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The Fed Is Lying To Us

Things are now serious. Here in late 2019, both the Federal Reserve and the ECB are now both easing again – or back to ‘fraudulent money printing’. A fraud is meant to deceive while removing something of value from one or more parties.
When printing money, the central banks say they are doing it to protect the economy, jobs and the financial system.
But what’s actually happening is that wealth is flowing like a raging river towards a select few individuals and corporations.
It’s critical to understand that the central banks cannot print up prosperity. All they can do, being redistributive organizations, is take purchasing power away from one side and hand it to another. So the key question to be asking now is: Who’s winning and who’s losing? Well, here in the US, we already know that it’s the tippy-top 0.1% that is doing almost all of the ‘winning.’ The next 0.9% are doing pretty well, too. But by the time we get just slightly below the top 10%, we run out of “winners”.

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Peter Schiff - Great Recession's Coming

Peter Schiff: The Fed Will Try Again But It’s Not Going to Work

The Fed managed to “rescue” the economy after the financial crisis, but in the process, it created an even bigger bubble than the one that popped in ’08. This bubble is about to burst and the Fed will try to repeat the process. The difference is this time it won’t work, as Peter explains. He added: “We’re going to have a deep recession with rising interest rates and this whole thing is going to come imploding down.”

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Largarde (IMF) and Moreno (Ecuador)

Ecuador – and the IMF’s Killing Spree

For close to 40 years the IMF has weaponized its handle on the western economy through the dollar-based western monetary system, and brutally destroyed nation after nation, thereby killed hundreds of thousands of people. Indirectly, of course, as the IMF would not use traditional guns and bombs, but financial instruments that kill – they kill by famine, by economic strangulation, preventing indispensable medical equipment and medication entering a country, even preventing food from being imported, or being imported at horrendous prices only the rich can pay.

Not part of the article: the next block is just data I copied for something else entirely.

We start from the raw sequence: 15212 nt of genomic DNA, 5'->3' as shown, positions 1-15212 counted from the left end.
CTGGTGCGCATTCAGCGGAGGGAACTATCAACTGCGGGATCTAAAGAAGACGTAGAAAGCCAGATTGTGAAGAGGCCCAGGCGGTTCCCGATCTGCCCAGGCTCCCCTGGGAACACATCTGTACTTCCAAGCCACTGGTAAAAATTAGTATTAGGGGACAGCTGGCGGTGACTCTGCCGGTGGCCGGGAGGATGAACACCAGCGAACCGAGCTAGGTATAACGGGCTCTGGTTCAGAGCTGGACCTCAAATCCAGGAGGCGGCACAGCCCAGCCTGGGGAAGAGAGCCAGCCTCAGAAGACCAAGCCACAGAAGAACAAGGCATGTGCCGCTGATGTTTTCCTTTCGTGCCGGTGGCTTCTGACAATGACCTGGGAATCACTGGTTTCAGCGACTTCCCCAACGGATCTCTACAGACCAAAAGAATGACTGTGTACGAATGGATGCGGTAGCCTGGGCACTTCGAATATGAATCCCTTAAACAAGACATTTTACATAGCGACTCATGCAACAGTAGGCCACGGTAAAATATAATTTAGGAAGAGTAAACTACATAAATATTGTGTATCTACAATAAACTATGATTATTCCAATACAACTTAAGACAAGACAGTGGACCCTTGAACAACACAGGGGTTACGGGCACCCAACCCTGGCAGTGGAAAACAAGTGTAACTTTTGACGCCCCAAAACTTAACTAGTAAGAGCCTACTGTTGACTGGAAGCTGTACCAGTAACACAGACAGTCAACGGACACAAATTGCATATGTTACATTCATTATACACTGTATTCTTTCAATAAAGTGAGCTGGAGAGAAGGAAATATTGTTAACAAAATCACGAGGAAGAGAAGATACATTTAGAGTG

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A U.S. soldier looks through a pair of binoculars as a fire in the Rumeila oil field burns in the background in southern of Iraq, March. 30, 2003. Jin Sung-chul | Yonhap | AP

Petrodollar Warfare: The Common Thread Linking Venezuela and Iran

Part of the reason the United States continues to maintain such a heavy military presence in Bahrain, Iraq, Kuwait, Oman, Qatar, Saudi Arabia, United Arab Emirates, Egypt, Israel, Jordan, Yemen, Syria, and so on is that U.S. bases in these countries serve as launching pads for invasion against the next oil-bearing country that tries to defy the global financial order. Where oil is buried, in a way, the U.S. must go in order to ensure the petrodollar system is preserved.

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Recession. Revolution. Recovery.

“The biggest consequence of central bank and government policy following the financial crisis of ten years ago was that the already rich and powerful became even wealthier and more powerful. As state-sponsored inequality boomed, significant portions of the global population finally realized the whole thing is a rigged sham, and populist movements swept the globe.
All of this political energy is a direct consequence of central bank policy, entrenched oligarchy and government corruption. We’re now at the point where significant percentages of the population in countries around the world want to metaphorically burn the whole thing down. Once the economic cycle kicks in and joins the political cycle already underway, then you’ll see the real fireworks.”

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tech-bubble

The Profitless Prosperity Sector Will Collapse…